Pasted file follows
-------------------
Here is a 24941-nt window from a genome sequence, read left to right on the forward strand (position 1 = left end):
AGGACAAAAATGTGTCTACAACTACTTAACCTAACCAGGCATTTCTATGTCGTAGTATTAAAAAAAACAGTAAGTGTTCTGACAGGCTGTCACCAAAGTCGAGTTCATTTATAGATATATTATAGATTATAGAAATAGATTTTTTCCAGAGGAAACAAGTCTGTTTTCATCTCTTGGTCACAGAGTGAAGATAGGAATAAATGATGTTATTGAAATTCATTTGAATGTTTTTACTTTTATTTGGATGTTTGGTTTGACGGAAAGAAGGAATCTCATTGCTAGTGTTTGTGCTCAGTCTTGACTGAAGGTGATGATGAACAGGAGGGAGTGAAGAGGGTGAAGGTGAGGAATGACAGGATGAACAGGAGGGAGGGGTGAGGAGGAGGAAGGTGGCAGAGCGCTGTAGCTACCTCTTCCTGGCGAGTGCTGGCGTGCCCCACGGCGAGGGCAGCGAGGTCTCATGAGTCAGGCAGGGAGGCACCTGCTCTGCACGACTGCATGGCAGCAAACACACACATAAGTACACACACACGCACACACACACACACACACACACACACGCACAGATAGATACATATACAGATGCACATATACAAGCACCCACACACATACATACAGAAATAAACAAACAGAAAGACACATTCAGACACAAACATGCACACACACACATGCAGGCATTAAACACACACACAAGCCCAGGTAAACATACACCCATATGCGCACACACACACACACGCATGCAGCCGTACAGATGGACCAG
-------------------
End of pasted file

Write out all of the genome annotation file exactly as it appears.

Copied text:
Here is a 24941-nt window from a genome sequence, read left to right on the forward strand (position 1 = left end):
AGGACAAAAATGTGTCTACAACTACTTAACCTAACCAGGCATTTCTATGTCGTAGTATTAAAAAAAACAGTAAGTGTTCTGACAGGCTGTCACCAAAGTCGAGTTCATTTATAGATATATTATAGATTATAGAAATAGATTTTTTCCAGAGGAAACAAGTCTGTTTTCATCTCTTGGTCACAGAGTGAAGATAGGAATAAATGATGTTATTGAAATTCATTTGAATGTTTTTACTTTTATTTGGATGTTTGGTTTGACGGAAAGAAGGAATCTCATTGCTAGTGTTTGTGCTCAGTCTTGACTGAAGGTGATGATGAACAGGAGGGAGTGAAGAGGGTGAAGGTGAGGAATGACAGGATGAACAGGAGGGAGGGGTGAGGAGGAGGAAGGTGGCAGAGCGCTGTAGCTACCTCTTCCTGGCGAGTGCTGGCGTGCCCCACGGCGAGGGCAGCGAGGTCTCATGAGTCAGGCAGGGAGGCACCTGCTCTGCACGACTGCATGGCAGCAAACACACACATAAGTACACACACACGCACACACACACACACACACACACACACGCACAGATAGATACATATACAGATGCACATATACAAGCACCCACACACATACATACAGAAATAAACAAACAGAAAGACACATTCAGACACAAACATGCACACACACACATGCAGGCATTAAACACACACACAAGCCCAGGTAAACATACACCCATATGCGCACACACACACACACGCATGCAGCCGTACAGATGGACCAG